If any of you will get close to the average workman in this country—close enough to him so that he will talk to you as an intimate friend—he will tell you that in his particular trade if, we will say, each man were to turn out twice as much work as he is now doing, there could be but one result to follow: Namely, that one-half the men in his trade would be thrown out of work. This doctrine is preached by almost every labor leader in the country and is taught by every workman to his children as they are growing up; and I repeat, as I said in the beginning, that it is our fault more than theirs that this fallacy prevails. While the labor leaders and the workmen themselves in season and out of season are pointing out the necessity of restriction of output, not one step are we taking to counteract that fallacy; therefore, I say, the fault is ours and not theirs.
1.Do you think Taylor’s position is equally applicable today? Be prepared to justify your answer.
•I don’t believe Taylor’s position would be equally applicable in American business today, as it did in 1911. Since the end of World War II, it’s more apparent in American business culture for more short term employment. Some examples include contract maintenance where specific skills are required for a specified time or project completion. There are government agencies with Directors and Administrators who are filling a senior management position for as long as the current President serves. Businesses today are finding that through outsourcing some of their responsibilities to teams of highly skilled employees specializing in the needed field, this will alleviate some of the financial liabilities needed in if they were to maintain their own permanent team.
The founder and chairman of APQC (formerly known as the American Productivity and Quality Center) in Houston, C. Jackson Grayson, warned several years ago that if management and labor cannot make their relationship less adversarial, “then we won’t get the full, long-term kick in productivity that we desperately need.”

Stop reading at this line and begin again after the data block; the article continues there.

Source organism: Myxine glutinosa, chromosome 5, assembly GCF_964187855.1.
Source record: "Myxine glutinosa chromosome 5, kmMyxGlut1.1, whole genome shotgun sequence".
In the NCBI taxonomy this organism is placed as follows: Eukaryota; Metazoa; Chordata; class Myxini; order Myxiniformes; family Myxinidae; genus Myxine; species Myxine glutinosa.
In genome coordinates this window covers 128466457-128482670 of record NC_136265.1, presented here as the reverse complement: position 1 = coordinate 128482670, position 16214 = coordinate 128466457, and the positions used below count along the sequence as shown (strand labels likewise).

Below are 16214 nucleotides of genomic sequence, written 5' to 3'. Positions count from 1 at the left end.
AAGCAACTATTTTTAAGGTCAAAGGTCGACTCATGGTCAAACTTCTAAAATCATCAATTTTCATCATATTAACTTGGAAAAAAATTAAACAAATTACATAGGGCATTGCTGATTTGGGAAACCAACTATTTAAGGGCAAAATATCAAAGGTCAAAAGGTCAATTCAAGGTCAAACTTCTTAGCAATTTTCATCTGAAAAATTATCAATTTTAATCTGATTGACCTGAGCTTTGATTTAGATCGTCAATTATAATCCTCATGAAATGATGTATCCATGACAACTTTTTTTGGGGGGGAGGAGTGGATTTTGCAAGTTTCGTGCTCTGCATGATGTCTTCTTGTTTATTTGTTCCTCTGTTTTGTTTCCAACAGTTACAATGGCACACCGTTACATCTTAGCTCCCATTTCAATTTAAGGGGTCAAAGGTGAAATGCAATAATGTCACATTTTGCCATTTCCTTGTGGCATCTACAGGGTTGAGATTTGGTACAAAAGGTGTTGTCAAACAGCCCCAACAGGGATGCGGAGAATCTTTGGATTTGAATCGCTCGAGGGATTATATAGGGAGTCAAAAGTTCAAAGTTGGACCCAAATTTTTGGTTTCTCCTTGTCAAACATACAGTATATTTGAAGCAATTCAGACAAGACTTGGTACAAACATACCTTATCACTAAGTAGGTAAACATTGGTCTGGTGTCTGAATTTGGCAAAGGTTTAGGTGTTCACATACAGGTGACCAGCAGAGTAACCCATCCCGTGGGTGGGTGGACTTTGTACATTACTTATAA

2.Looking at Taylor’s and Grayson’s remarks, which were made approximately 73 years apart, one has to wonder what we have learned. Many similar comparisons could be made. Why do you think managers don’t seem to learn as much as they could from the past?
•Traditional relationships between management and labor looks nothing as it did 100 years ago, especially when it pertains to unions. Being the only industrialized country with its infrastructure mostly intact after World War II, the United States basked in economic superiority with American industry. However, management in the past rarely included employees in the decision-making process. There was a disconnect between management and labor which union leaders were utilized to close gaps and ensure fairness in areas such as pay and benefits, but more importantly, where safety is involved.
In American businesses today, with government regulations and restrictions, differences in American and global markets and customs, outsourcing and contract services, and improvements in technology have changed the relationships between management and labor. According to an article written in Governing.Com, relationships between management and labor can be minimized by forming a joint process improvement committee (PIC), who are focused on driving organizational efficiencies. The committees are formed which enables both sides to pursue their interests with mutual respect and communication (O’Leary, 2010). Although there is no quick fix with regards to management and labor relationships, one thing is still very clear, there is still a significant divide.
Huebsch, R. (2014). The Evolution of the Labor-Management Relationship. Houston Chronical. Retrieved from http://smallbusiness.chron.com/evolution-labormanagement-relationship-36056.html Leslie W. Rue, L. L. (2009). Management kills and Application. McGraw-Hill/Irwin. O’Leary, J. (2010, September 8). Labor Pains: Repairing
the Manager and Union Relationship. Governing. Retrieved from http://www.governing.com/blogs/bfc/repairing-management-union-relationship.html